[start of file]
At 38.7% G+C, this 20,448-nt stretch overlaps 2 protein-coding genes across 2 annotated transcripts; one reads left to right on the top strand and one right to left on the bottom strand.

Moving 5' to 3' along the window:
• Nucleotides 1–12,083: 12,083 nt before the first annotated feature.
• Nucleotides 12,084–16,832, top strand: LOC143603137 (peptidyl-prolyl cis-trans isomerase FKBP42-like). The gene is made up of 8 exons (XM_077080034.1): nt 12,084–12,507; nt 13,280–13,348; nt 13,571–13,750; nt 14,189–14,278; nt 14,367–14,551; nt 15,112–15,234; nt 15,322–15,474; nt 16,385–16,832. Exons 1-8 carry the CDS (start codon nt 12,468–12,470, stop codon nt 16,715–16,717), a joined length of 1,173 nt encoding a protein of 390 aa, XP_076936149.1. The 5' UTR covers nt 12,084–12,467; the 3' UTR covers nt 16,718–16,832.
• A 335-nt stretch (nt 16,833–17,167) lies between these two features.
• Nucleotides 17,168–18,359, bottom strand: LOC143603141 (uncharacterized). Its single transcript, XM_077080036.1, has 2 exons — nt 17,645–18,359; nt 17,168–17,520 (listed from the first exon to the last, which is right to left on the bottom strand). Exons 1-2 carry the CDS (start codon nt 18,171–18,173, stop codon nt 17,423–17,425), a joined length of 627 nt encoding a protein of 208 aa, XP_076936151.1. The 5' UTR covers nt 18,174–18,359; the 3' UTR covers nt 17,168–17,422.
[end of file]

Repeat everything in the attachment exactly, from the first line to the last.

At 38.7% G+C, this 20,448-nt stretch overlaps 2 protein-coding genes across 2 annotated transcripts; one reads left to right on the top strand and one right to left on the bottom strand.

Moving 5' to 3' along the window:
• Nucleotides 1–12,083: 12,083 nt before the first annotated feature.
• Nucleotides 12,084–16,832, top strand: LOC143603137 (peptidyl-prolyl cis-trans isomerase FKBP42-like). The gene is made up of 8 exons (XM_077080034.1): nt 12,084–12,507; nt 13,280–13,348; nt 13,571–13,750; nt 14,189–14,278; nt 14,367–14,551; nt 15,112–15,234; nt 15,322–15,474; nt 16,385–16,832. Exons 1-8 carry the CDS (start codon nt 12,468–12,470, stop codon nt 16,715–16,717), a joined length of 1,173 nt encoding a protein of 390 aa, XP_076936149.1. The 5' UTR covers nt 12,084–12,467; the 3' UTR covers nt 16,718–16,832.
• A 335-nt stretch (nt 16,833–17,167) lies between these two features.
• Nucleotides 17,168–18,359, bottom strand: LOC143603141 (uncharacterized). Its single transcript, XM_077080036.1, has 2 exons — nt 17,645–18,359; nt 17,168–17,520 (listed from the first exon to the last, which is right to left on the bottom strand). Exons 1-2 carry the CDS (start codon nt 18,171–18,173, stop codon nt 17,423–17,425), a joined length of 627 nt encoding a protein of 208 aa, XP_076936151.1. The 5' UTR covers nt 18,174–18,359; the 3' UTR covers nt 17,168–17,422.